Cookie banner

This site uses cookies. Select "Block all non-essential cookies" to only allow cookies necessary to display content and enable core site features. Select "Accept all cookies" to also personalize your experience on the site with ads and partner content tailored to your interests, and to allow us to measure the effectiveness of our service.

To learn more, review our Cookie Policy, Privacy Notice and Terms of Use.

clock menu more-arrow no yes mobile

Filed under:

Zara Commits To 'Toxic Detox' Following Social Media Pressure From Greenpeace

New, 1 comment
Image via <a href="">Greenpeace</a>
Image via Greenpeace

Racked is no longer publishing. Thank you to everyone who read our work over the years. The archives will remain available here; for new stories, head over to, where our staff is covering consumer culture for The Goods by Vox. You can also see what we’re up to by signing up here.

Zara produces 850 million clothing items a year. That is a hell of a lot of clothing and a hell of a lot to be concerned about if, as Greenpeace claims, those items are chock full of toxic chemicals.

Two weeks ago, Greenpeace released a report detailing the hazardous chemicals they found in mass market clothing. The organization tested apparel items from 20 leading brands, including Emporio Armani, Mango, Zara, Gap, Victoria's Secret, Levi's, Calvin Klein, and Benetton.

Among other toxins, they discovered widespread use of nonylphenol ethoxylates (NPEs), which break down in the environment to form hormone-disrupting chemicals; perfluorocarbon (PFC) chemicals, which are used to make products water and stain-proof and can alter levels of growth and reproductive hormones in mammals; and phthalates, which are used in artificial leather, rubber, and PVC and can interfere with development of the testes in early life.

Zara's parent company Inditex is one of the world's largest clothing producers, and, following the report's publication, Greenpeace waged a full on social media campaign to get Inditex to detox their manufacturing processes.

"Detox Zara" asked consumers to spread information about the campaign on Twitter, Facebook, and Pinterest. According to Greenpeace, on Twitter alone there were at least 43,800 mentions of Zara and the Detox campaign last week, and many tens of thousands of people emailed and tweeted directly to the company for an ambitious Detox commitment. More than 300,000 people signed up to join the campaign to Detox Zara on the Greenpeace website.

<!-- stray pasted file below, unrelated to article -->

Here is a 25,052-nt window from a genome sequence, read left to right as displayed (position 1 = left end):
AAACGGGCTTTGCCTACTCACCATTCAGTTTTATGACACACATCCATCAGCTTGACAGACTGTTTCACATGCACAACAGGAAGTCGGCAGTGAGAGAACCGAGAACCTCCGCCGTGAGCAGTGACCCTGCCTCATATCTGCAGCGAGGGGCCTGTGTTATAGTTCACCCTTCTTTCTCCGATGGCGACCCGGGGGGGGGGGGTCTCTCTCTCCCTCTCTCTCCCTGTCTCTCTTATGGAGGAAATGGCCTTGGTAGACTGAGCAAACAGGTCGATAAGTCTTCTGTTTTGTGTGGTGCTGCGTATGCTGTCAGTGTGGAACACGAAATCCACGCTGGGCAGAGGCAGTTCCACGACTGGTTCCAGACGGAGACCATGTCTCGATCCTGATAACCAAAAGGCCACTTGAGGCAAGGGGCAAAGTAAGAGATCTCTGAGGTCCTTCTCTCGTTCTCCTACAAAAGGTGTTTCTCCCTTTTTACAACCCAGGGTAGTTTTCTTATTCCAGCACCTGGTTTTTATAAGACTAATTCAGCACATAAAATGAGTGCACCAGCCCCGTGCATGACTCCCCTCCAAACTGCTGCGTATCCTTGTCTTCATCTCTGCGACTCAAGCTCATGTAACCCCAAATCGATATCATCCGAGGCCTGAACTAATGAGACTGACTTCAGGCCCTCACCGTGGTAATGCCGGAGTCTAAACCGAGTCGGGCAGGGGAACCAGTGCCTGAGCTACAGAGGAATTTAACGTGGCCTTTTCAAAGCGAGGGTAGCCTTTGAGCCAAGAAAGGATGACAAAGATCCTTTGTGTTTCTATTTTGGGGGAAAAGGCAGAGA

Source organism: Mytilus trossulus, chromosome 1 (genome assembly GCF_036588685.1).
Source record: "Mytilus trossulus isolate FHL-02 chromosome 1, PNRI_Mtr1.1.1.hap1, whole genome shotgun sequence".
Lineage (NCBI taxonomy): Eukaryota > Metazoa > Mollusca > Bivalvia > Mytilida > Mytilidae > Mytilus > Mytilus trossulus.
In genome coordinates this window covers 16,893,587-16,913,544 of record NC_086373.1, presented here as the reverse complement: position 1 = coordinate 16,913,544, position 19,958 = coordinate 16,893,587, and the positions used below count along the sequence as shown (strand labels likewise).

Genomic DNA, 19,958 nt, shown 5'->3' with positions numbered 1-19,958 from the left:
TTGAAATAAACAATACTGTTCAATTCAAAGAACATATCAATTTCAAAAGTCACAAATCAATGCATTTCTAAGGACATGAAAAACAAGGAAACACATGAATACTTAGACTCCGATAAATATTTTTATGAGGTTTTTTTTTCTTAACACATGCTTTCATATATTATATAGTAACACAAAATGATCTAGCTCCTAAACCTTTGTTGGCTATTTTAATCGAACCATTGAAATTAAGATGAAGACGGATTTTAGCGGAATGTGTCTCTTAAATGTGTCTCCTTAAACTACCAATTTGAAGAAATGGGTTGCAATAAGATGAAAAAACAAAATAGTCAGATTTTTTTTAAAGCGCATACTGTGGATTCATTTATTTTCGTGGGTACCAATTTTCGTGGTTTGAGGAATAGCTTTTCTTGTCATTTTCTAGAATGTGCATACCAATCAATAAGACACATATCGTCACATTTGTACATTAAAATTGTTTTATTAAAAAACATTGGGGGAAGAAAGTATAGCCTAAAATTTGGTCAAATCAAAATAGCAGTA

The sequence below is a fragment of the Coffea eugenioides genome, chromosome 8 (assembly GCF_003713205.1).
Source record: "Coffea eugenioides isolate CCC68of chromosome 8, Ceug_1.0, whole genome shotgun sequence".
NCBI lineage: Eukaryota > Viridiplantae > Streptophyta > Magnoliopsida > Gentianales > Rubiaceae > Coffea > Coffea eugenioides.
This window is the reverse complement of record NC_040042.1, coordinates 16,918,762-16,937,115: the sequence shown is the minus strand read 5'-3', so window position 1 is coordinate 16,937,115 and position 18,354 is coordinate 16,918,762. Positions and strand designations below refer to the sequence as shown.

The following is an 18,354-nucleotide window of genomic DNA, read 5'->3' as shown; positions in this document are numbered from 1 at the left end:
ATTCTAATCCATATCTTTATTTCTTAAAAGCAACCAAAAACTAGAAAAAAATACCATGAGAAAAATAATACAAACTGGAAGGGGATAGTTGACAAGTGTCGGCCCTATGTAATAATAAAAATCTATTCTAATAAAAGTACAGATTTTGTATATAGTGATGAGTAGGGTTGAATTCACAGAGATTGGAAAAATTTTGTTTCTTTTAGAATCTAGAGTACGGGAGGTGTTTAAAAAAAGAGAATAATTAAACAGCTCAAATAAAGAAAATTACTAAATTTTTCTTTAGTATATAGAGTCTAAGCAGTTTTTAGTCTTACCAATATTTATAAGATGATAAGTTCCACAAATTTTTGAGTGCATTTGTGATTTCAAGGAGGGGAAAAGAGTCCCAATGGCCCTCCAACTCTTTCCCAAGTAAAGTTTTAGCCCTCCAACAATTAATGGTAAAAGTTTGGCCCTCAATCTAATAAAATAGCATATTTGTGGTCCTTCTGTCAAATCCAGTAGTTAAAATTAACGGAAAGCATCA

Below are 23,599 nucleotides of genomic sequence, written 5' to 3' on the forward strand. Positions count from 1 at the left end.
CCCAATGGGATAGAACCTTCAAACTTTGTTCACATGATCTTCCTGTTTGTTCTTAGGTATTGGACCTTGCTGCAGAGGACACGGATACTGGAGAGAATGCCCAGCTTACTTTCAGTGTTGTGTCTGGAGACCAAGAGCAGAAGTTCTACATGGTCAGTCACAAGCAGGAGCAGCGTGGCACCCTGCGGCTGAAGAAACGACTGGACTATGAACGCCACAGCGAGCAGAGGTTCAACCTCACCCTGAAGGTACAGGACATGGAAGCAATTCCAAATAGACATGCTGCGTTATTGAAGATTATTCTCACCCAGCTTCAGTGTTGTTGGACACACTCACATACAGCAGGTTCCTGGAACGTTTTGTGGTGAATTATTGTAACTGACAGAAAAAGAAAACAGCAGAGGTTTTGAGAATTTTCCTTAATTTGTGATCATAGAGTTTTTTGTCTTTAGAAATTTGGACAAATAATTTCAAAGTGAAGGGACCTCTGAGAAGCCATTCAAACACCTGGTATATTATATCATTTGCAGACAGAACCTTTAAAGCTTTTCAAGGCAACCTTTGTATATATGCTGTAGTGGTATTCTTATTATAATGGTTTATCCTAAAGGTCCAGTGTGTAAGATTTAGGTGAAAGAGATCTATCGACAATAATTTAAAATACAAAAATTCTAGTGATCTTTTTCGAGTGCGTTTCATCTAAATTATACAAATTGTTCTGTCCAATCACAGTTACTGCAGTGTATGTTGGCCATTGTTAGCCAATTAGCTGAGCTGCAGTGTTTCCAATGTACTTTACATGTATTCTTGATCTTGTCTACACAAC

Greenpeace called out Zara's famous two-week turnaround as an example of the company's ability to hustle when it wants to. "The company can apparently design, produce, and deliver a new garment and have it in its stores in just 15 days. We want to see them use their speed to respond to the urgency of the pollution and clean up the fashion industry for good," they said in a blog post.

The pressure worked, and on Friday Inditex posted a detailed detox plan on their website. The company has publicly committed to eliminate all discharge of hazardous chemicals from its supply chain and products by 2020. They've also agreed to begin the eliminate process on some of the worst chemicals, including PFCs, immediately. They are imposing a ban on certain PFCs beginning January 2013 and have committed to "the total elimination of all PFC use in manufacturing and in products" by the end of 2015.

Zara follows in the footsteps of fast-fashion competitor H&M, which has already committed to phase out PFCs by January 1, 2013. Also, according to the company's global sustainability report, H&M has upped it's organic cotton use by 20%, made plans for a recycled fashion initiative, and joined the Fair Wage Network, which audits companies to ensure they're providing decent working conditions.
· Trend Forecasters Calling for 'Fast Fashion Fatigue' [Racked]
· Are Zara's Sizes Too Small for Americans? [Racked]
· Zara Commits To Go Toxic Free [Greenpeace]